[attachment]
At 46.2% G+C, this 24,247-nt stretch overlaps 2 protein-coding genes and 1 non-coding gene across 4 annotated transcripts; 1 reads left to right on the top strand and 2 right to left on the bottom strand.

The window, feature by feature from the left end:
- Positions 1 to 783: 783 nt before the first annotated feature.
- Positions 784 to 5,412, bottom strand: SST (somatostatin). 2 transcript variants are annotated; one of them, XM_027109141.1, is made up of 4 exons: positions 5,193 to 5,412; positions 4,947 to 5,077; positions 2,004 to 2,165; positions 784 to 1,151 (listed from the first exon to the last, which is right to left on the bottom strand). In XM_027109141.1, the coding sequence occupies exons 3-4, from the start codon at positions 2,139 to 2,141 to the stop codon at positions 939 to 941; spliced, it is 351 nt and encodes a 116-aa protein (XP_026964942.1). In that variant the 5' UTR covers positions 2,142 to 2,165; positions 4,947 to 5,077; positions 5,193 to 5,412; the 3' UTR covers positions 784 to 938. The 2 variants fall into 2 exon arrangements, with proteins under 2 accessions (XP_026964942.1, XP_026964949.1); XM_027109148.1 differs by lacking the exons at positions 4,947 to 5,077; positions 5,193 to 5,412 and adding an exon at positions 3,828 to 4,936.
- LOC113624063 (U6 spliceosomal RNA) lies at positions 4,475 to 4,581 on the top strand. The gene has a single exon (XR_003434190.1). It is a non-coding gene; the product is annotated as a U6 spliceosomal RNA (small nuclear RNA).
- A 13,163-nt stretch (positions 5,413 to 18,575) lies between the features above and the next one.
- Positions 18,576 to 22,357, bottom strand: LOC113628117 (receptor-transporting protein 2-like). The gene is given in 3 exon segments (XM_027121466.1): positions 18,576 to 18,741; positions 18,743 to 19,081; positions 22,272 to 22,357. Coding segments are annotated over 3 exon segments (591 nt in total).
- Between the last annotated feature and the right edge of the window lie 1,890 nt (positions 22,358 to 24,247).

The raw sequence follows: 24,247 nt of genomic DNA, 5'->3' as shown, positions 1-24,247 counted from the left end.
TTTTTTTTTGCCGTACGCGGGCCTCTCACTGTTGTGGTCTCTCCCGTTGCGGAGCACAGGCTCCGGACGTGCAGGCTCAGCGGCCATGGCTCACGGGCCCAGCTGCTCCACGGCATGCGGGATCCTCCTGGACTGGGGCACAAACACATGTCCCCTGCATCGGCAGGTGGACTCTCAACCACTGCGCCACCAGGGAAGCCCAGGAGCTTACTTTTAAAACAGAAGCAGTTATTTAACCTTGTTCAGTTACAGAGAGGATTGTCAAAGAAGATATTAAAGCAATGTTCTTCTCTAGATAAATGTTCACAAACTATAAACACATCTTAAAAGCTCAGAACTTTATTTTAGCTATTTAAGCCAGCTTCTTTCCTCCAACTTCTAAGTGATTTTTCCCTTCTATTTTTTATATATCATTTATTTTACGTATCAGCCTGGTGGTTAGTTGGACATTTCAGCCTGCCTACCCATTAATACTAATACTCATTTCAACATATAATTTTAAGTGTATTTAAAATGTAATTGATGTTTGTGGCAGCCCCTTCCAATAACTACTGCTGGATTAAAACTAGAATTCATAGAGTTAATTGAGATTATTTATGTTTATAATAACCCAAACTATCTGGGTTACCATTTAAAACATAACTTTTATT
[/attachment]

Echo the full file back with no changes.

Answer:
At 46.2% G+C, this 24,247-nt stretch overlaps 2 protein-coding genes and 1 non-coding gene across 4 annotated transcripts; 1 reads left to right on the top strand and 2 right to left on the bottom strand.

The window, feature by feature from the left end:
- Positions 1 to 783: 783 nt before the first annotated feature.
- Positions 784 to 5,412, bottom strand: SST (somatostatin). 2 transcript variants are annotated; one of them, XM_027109141.1, is made up of 4 exons: positions 5,193 to 5,412; positions 4,947 to 5,077; positions 2,004 to 2,165; positions 784 to 1,151 (listed from the first exon to the last, which is right to left on the bottom strand). In XM_027109141.1, the coding sequence occupies exons 3-4, from the start codon at positions 2,139 to 2,141 to the stop codon at positions 939 to 941; spliced, it is 351 nt and encodes a 116-aa protein (XP_026964942.1). In that variant the 5' UTR covers positions 2,142 to 2,165; positions 4,947 to 5,077; positions 5,193 to 5,412; the 3' UTR covers positions 784 to 938. The 2 variants fall into 2 exon arrangements, with proteins under 2 accessions (XP_026964942.1, XP_026964949.1); XM_027109148.1 differs by lacking the exons at positions 4,947 to 5,077; positions 5,193 to 5,412 and adding an exon at positions 3,828 to 4,936.
- LOC113624063 (U6 spliceosomal RNA) lies at positions 4,475 to 4,581 on the top strand. The gene has a single exon (XR_003434190.1). It is a non-coding gene; the product is annotated as a U6 spliceosomal RNA (small nuclear RNA).
- A 13,163-nt stretch (positions 5,413 to 18,575) lies between the features above and the next one.
- Positions 18,576 to 22,357, bottom strand: LOC113628117 (receptor-transporting protein 2-like). The gene is given in 3 exon segments (XM_027121466.1): positions 18,576 to 18,741; positions 18,743 to 19,081; positions 22,272 to 22,357. Coding segments are annotated over 3 exon segments (591 nt in total).
- Between the last annotated feature and the right edge of the window lie 1,890 nt (positions 22,358 to 24,247).

The raw sequence follows: 24,247 nt of genomic DNA, 5'->3' as shown, positions 1-24,247 counted from the left end.
TTTTTTTTTGCCGTACGCGGGCCTCTCACTGTTGTGGTCTCTCCCGTTGCGGAGCACAGGCTCCGGACGTGCAGGCTCAGCGGCCATGGCTCACGGGCCCAGCTGCTCCACGGCATGCGGGATCCTCCTGGACTGGGGCACAAACACATGTCCCCTGCATCGGCAGGTGGACTCTCAACCACTGCGCCACCAGGGAAGCCCAGGAGCTTACTTTTAAAACAGAAGCAGTTATTTAACCTTGTTCAGTTACAGAGAGGATTGTCAAAGAAGATATTAAAGCAATGTTCTTCTCTAGATAAATGTTCACAAACTATAAACACATCTTAAAAGCTCAGAACTTTATTTTAGCTATTTAAGCCAGCTTCTTTCCTCCAACTTCTAAGTGATTTTTCCCTTCTATTTTTTATATATCATTTATTTTACGTATCAGCCTGGTGGTTAGTTGGACATTTCAGCCTGCCTACCCATTAATACTAATACTCATTTCAACATATAATTTTAAGTGTATTTAAAATGTAATTGATGTTTGTGGCAGCCCCTTCCAATAACTACTGCTGGATTAAAACTAGAATTCATAGAGTTAATTGAGATTATTTATGTTTATAATAACCCAAACTATCTGGGTTACCATTTAAAACATAACTTTTATT